ISSP UL’s Katrīna Laganovska shares her research journey and winning the prestigious L’Oréal-UNESCO “For Women in Science” young talent award

Ph.D Katrīna Laganovska, a researcher from ISSP UL’s Laboratory of Optical Materials, was featured on the Latvian National Radio Channel 2 program "Future Stop" (Nākotnes pietura) on April 11.

A few years back, Latvia received uplifting news: it boasts the highest number of female inventors in Europe. The European Patent Office announced this revelation, highlighting Latvia’s 30.6% proportion of female inventors compared to Europe’s 13.2% average from 2010 to 2021.

In support of women in scientific research, the L’Oréal and UNESCO program "For Women in Science" has been operating for 25 years. Dr. Katrina Laganovska was one of last year’s prestigious young talent award winners. The award facilitated her project on studying optical properties and defects in ferroelectric metal oxides, enabling further exploration of materials for the next generation of computers. Her doctoral dissertation primarily focused on hafnium dioxide, a promising electronic material known for its high dielectric constant, wide band gap, chemical stability, and compatibility with silicon dioxide components. Despite its potential, hafnium dioxide’s usage is hindered by its intrinsic defects.

Within her research team, Dr. Laganovska contributed to the development of a novel method for creating a phosphorescent strontium aluminate coating on aluminum. This innovation holds practical applications in producing durable and energy-efficient emergency signs, road signs, advertisements, and more. Recognized as a scientific breakthrough, this study was among the most significant achievements in Latvian science in 2018.

Dr. Laganovska’s passion for precision dates back to her childhood. During her tenure at the Faculty of Physics, Mathematics, and Optometry of the University of Latvia, she was an integral part of the esteemed "physmats" community (referred to as "fizmati" in Latvian, a term denoting students of the faculty mentioned above). She actively contributed to organizing "physmat" days, a comprehensive series of events encompassing various activities. These events ranged from scholarly pursuits such as scientific conferences and Science Cafes to recreational activities like Sports Day and Games Night. Additionally, traditional festivities such as processions and sing-alongs, steeped in years of tradition, were also part of the agenda. Other engaging activities included participation in cleanup initiatives, personality evenings, and movie nights, which culminated in a serene rowboat trip on a river.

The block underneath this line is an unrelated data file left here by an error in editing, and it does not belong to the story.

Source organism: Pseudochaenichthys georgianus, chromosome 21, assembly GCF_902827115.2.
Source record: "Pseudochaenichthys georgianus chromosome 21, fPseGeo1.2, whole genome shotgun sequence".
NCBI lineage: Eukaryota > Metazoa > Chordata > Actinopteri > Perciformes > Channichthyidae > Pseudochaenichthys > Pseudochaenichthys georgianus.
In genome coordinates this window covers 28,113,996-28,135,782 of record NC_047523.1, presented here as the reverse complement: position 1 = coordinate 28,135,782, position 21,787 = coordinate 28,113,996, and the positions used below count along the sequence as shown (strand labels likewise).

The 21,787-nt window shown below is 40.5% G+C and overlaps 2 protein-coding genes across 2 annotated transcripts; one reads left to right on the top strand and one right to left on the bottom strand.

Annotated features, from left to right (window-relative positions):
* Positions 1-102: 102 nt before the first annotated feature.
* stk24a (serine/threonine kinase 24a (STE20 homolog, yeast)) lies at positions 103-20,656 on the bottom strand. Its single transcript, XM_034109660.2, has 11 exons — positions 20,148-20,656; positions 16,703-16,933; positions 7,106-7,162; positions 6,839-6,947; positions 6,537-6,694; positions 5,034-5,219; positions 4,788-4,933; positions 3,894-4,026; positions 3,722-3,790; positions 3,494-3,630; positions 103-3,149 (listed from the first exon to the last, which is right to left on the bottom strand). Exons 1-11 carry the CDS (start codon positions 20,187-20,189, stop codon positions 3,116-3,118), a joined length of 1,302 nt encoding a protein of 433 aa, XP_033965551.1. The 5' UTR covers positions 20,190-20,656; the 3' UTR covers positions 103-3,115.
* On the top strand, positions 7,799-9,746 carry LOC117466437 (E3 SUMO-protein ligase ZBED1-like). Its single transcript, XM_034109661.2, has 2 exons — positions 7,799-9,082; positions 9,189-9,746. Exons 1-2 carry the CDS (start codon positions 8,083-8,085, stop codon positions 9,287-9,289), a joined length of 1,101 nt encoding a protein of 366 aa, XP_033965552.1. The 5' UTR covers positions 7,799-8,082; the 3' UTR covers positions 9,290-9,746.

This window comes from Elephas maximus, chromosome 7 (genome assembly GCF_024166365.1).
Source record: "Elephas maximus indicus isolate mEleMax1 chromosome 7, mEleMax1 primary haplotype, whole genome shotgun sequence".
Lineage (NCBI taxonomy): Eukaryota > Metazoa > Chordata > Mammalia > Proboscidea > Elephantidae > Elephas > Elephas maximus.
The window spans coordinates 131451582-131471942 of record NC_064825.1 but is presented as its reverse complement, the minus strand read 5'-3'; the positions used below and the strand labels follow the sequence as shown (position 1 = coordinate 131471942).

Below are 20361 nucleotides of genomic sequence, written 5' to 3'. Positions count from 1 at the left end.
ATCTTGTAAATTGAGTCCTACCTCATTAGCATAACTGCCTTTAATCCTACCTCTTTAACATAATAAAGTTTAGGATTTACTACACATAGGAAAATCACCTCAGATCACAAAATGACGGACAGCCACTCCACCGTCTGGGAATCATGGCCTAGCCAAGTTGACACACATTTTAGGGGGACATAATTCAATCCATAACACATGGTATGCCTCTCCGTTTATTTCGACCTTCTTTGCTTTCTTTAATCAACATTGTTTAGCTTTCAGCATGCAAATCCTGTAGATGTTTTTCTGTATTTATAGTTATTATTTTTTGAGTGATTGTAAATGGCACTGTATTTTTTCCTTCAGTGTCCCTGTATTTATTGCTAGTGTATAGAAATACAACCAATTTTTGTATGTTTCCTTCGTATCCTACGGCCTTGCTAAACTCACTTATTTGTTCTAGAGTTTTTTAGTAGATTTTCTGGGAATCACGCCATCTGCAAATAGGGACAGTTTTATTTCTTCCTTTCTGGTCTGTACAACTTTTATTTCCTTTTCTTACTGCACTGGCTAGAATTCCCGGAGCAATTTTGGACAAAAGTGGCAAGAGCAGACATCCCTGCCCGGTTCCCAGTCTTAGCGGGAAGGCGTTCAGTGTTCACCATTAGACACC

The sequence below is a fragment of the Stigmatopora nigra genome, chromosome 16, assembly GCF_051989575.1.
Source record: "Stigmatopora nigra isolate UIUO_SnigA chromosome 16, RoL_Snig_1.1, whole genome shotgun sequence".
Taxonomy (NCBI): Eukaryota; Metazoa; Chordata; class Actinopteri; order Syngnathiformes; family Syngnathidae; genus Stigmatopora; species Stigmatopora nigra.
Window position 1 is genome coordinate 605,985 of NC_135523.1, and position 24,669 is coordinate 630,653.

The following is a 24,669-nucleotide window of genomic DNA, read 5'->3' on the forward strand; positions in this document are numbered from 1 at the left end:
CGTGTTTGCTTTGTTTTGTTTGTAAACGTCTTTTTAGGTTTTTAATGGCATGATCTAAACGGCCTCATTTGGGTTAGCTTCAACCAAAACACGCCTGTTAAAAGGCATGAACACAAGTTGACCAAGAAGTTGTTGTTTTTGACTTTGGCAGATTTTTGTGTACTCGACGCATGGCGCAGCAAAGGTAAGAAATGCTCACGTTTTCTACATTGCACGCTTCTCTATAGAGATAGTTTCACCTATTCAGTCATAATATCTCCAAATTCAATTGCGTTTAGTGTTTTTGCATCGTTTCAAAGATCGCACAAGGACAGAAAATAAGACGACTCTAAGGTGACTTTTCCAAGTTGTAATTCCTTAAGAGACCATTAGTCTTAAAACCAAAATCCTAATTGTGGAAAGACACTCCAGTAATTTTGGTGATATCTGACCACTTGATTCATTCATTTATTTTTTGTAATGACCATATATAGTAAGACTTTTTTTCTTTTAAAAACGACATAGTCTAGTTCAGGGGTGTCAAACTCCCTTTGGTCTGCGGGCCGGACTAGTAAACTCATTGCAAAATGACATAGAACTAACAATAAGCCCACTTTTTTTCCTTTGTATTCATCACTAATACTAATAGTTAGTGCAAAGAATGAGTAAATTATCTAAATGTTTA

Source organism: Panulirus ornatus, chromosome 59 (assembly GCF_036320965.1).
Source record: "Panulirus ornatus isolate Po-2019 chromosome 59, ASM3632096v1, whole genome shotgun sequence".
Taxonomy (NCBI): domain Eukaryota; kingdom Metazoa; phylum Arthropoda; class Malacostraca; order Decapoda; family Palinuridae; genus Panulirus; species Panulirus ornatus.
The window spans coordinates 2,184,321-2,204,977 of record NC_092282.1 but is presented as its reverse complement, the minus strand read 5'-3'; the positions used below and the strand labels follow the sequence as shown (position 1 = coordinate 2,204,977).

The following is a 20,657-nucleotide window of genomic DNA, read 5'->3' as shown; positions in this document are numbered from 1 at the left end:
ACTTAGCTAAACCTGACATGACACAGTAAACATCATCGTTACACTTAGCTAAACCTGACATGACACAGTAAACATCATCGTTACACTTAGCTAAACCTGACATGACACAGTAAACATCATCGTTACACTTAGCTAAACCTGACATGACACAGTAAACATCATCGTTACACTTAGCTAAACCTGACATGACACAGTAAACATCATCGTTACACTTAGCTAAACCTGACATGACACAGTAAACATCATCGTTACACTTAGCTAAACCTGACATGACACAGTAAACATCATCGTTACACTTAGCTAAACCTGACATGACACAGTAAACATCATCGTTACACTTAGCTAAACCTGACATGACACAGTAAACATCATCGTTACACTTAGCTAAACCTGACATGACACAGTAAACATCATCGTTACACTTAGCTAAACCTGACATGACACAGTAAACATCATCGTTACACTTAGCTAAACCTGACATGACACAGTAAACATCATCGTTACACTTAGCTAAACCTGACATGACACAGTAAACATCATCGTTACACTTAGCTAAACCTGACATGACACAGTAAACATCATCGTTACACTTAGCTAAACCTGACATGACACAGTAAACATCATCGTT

"Future Stop" (Nākotnes pietura) showcases radio profiles of scientists engaging in discussions about their work, research subjects, objectives, and accomplishments. Additionally, the program delves into Latvia’s current state of affairs and the role of science or its affiliated fields. Moreover, researchers share insights into their lives beyond work, including other professions, hobbies, and personal fulfillment.

The full recording of the program in Latvian

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ISSP UL young researcher receives prestigious L`Oréal-UNESCO For Women in Science award